Imagine that the signals coming from our sensory neurons are met by neurons that have been "primed" by anticipation.  That is, based on the events of the prior moments of interaction between the neural structures that are the result of our lifetime of learning, neurons or neural nets are activated, and when the sensory circumstances that they predict are confirmed by incoming sensory signals, these neurons or neural nets pass that information deeper into (let us assume) association cortex, where they lead to the next set of anticipations.  If the anticipations are not confirmed by incoming sensory information (say within a certain time span), signals indicating that non-confirmation are sent on to trigger new anticipations that attempt to correct the mistaken anticipations (along with actions and emotional experiences as well, one presumes). This latter effect could be considered the basis of learning.

Now imagine a situation where we detach ourselves from incoming sensory information:  We are asleep and dreaming, perhaps, or have closed our eyes or are staring at a blank page.  We can nevertheless generate anticipations, and set neurons or neural nets into that anticipatory mode.  But, instead of having them send signals only when confirmed by sensory information, our new state allows these anticipatory neurons to pass on their signals deeper into association cortex without confirmation.  They may even have further repercussions by triggering new anticipations, actions, emotions, and even learning.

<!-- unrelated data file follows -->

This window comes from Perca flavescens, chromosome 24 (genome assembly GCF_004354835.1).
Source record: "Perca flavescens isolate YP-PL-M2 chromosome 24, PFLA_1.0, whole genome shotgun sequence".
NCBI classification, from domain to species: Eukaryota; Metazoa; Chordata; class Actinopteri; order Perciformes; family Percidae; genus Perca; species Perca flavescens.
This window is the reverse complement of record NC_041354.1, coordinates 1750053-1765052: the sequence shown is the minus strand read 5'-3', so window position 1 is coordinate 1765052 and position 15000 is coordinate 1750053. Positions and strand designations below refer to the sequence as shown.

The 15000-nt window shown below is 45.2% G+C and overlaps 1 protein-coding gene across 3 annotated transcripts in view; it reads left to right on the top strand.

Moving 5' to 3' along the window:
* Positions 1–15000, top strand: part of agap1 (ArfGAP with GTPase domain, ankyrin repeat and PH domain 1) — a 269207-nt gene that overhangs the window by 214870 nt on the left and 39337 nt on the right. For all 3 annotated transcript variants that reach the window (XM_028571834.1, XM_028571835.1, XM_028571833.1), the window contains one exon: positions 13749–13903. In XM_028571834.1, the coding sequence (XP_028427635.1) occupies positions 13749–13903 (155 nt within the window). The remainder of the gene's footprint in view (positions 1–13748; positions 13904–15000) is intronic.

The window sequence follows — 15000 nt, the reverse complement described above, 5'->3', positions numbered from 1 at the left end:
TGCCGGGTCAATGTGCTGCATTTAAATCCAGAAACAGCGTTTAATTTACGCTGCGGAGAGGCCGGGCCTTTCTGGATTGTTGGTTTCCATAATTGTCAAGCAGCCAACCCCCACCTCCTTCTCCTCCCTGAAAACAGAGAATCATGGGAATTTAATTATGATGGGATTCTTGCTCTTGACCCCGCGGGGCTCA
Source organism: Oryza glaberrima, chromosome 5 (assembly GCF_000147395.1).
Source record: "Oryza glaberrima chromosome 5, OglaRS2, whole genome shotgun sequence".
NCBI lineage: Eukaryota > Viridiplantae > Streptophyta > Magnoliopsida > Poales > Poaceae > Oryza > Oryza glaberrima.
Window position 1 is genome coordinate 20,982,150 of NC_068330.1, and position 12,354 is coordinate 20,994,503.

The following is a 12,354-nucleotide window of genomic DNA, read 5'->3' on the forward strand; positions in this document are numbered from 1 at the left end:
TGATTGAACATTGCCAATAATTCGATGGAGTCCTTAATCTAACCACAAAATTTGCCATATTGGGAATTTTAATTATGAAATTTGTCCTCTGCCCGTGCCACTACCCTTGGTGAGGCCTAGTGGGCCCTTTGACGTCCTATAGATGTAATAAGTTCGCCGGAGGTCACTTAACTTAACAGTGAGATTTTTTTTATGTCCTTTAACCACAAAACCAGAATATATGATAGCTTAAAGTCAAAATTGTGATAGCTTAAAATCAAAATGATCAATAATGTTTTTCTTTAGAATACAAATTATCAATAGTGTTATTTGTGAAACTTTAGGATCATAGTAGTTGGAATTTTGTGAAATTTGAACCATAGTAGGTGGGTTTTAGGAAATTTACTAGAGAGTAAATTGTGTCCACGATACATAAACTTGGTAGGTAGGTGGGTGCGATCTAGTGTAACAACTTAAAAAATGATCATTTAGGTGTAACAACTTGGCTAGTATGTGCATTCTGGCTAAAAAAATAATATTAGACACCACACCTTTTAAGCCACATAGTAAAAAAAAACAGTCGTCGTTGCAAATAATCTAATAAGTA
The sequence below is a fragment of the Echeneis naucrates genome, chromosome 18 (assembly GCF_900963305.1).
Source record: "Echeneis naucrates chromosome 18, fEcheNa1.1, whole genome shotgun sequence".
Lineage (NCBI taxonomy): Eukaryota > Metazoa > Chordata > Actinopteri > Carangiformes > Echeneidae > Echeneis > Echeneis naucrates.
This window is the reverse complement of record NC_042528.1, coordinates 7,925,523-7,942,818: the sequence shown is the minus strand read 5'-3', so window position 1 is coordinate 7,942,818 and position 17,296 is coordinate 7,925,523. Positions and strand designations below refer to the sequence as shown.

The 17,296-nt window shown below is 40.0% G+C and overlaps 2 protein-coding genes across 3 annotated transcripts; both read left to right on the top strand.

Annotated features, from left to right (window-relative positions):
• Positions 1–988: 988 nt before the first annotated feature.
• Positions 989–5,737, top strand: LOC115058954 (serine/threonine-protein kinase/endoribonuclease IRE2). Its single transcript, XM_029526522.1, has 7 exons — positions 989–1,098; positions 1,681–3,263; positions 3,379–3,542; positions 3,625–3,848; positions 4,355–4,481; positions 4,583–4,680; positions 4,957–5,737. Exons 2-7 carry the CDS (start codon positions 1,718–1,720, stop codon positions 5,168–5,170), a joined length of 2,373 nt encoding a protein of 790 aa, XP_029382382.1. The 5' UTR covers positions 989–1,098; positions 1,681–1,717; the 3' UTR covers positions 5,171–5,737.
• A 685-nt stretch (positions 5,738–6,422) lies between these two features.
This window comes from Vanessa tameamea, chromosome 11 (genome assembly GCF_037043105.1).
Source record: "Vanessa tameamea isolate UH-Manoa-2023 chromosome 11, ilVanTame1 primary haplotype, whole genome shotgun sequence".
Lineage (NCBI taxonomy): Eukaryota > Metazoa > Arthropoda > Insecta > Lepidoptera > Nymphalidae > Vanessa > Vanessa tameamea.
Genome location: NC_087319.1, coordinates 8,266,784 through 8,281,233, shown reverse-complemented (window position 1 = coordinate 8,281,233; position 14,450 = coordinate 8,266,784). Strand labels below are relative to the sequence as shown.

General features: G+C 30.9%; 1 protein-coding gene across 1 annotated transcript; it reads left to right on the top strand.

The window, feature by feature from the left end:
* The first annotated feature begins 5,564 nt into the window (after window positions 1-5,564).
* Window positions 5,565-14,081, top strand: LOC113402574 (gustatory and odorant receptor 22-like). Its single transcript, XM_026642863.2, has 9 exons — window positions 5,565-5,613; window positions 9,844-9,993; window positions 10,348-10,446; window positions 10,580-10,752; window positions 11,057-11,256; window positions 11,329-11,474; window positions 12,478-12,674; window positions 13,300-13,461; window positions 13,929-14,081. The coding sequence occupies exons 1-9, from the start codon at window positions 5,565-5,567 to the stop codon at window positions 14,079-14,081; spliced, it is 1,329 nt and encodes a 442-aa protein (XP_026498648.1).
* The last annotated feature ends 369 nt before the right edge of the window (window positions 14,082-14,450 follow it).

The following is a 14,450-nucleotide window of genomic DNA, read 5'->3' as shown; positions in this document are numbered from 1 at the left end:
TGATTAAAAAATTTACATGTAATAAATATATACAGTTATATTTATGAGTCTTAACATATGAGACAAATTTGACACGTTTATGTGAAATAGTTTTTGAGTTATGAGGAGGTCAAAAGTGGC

In the usual perceptual interaction with the world, all the neurons that a primed to receive incoming information from the senses at a particular time could be considered our total anticipation for that moment.  In the restricted mode, retracted from interaction with the senses, all the primed neurons would be an image or an idea.

Now consider the difference between ideas and images.  Images may be understood as the activity of anticipatory neurons nearer the sensory end of our mental structure.  A strong image is the anticipation of a highly specific set of sensations.

Ideas, on the other hand, reflect the activity of anticipatory neurons deeper in the mind's structure.  The idea of "horse" may manifest itself at any moment in the image of some particular horse, but need not.  Ideas should not, therefore, be confused with "fuzzy" perceptions.  Ideas are the "purer" meanings of our anticipations, experienced at a greater distance from sensation.

The I and the me

Whether I am observing reality or pondering mental images, there always seems to be a perspective from which I am experiencing. G. H. Mead (1934) referred to this as the "I." It is not actually a very powerful presence: Most of my experiencing is still outwardly directed, a parade of images and sounds, even when I am imagining or dreaming.